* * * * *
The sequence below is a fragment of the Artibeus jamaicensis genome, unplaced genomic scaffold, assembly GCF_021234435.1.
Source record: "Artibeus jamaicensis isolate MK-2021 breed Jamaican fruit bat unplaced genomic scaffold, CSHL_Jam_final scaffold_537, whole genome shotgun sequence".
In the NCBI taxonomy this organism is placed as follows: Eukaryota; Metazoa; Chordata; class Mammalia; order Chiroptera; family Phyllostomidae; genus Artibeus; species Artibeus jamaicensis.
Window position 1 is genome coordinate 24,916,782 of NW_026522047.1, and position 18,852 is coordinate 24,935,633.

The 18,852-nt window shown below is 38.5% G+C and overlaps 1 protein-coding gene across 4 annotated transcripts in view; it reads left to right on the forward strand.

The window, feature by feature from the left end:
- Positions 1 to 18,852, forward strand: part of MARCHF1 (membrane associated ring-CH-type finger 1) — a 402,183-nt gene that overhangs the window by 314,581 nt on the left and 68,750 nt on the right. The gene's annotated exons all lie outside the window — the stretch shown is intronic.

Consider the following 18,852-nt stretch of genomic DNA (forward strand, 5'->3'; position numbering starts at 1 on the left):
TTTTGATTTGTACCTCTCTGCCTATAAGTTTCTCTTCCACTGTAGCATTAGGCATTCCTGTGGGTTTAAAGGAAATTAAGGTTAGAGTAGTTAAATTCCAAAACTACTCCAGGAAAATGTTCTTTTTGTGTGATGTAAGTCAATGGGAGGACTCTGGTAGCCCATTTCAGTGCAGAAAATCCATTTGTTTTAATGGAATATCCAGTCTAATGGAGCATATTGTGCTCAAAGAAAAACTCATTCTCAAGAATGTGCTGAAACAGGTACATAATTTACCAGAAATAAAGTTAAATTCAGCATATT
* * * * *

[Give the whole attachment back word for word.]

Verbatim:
The sequence below is a fragment of the Artibeus jamaicensis genome, unplaced genomic scaffold, assembly GCF_021234435.1.
Source record: "Artibeus jamaicensis isolate MK-2021 breed Jamaican fruit bat unplaced genomic scaffold, CSHL_Jam_final scaffold_537, whole genome shotgun sequence".
In the NCBI taxonomy this organism is placed as follows: Eukaryota; Metazoa; Chordata; class Mammalia; order Chiroptera; family Phyllostomidae; genus Artibeus; species Artibeus jamaicensis.
Window position 1 is genome coordinate 24,916,782 of NW_026522047.1, and position 18,852 is coordinate 24,935,633.

The 18,852-nt window shown below is 38.5% G+C and overlaps 1 protein-coding gene across 4 annotated transcripts in view; it reads left to right on the forward strand.

The window, feature by feature from the left end:
- Positions 1 to 18,852, forward strand: part of MARCHF1 (membrane associated ring-CH-type finger 1) — a 402,183-nt gene that overhangs the window by 314,581 nt on the left and 68,750 nt on the right. The gene's annotated exons all lie outside the window — the stretch shown is intronic.

Consider the following 18,852-nt stretch of genomic DNA (forward strand, 5'->3'; position numbering starts at 1 on the left):
TTTTGATTTGTACCTCTCTGCCTATAAGTTTCTCTTCCACTGTAGCATTAGGCATTCCTGTGGGTTTAAAGGAAATTAAGGTTAGAGTAGTTAAATTCCAAAACTACTCCAGGAAAATGTTCTTTTTGTGTGATGTAAGTCAATGGGAGGACTCTGGTAGCCCATTTCAGTGCAGAAAATCCATTTGTTTTAATGGAATATCCAGTCTAATGGAGCATATTGTGCTCAAAGAAAAACTCATTCTCAAGAATGTGCTGAAACAGGTACATAATTTACCAGAAATAAAGTTAAATTCAGCATATT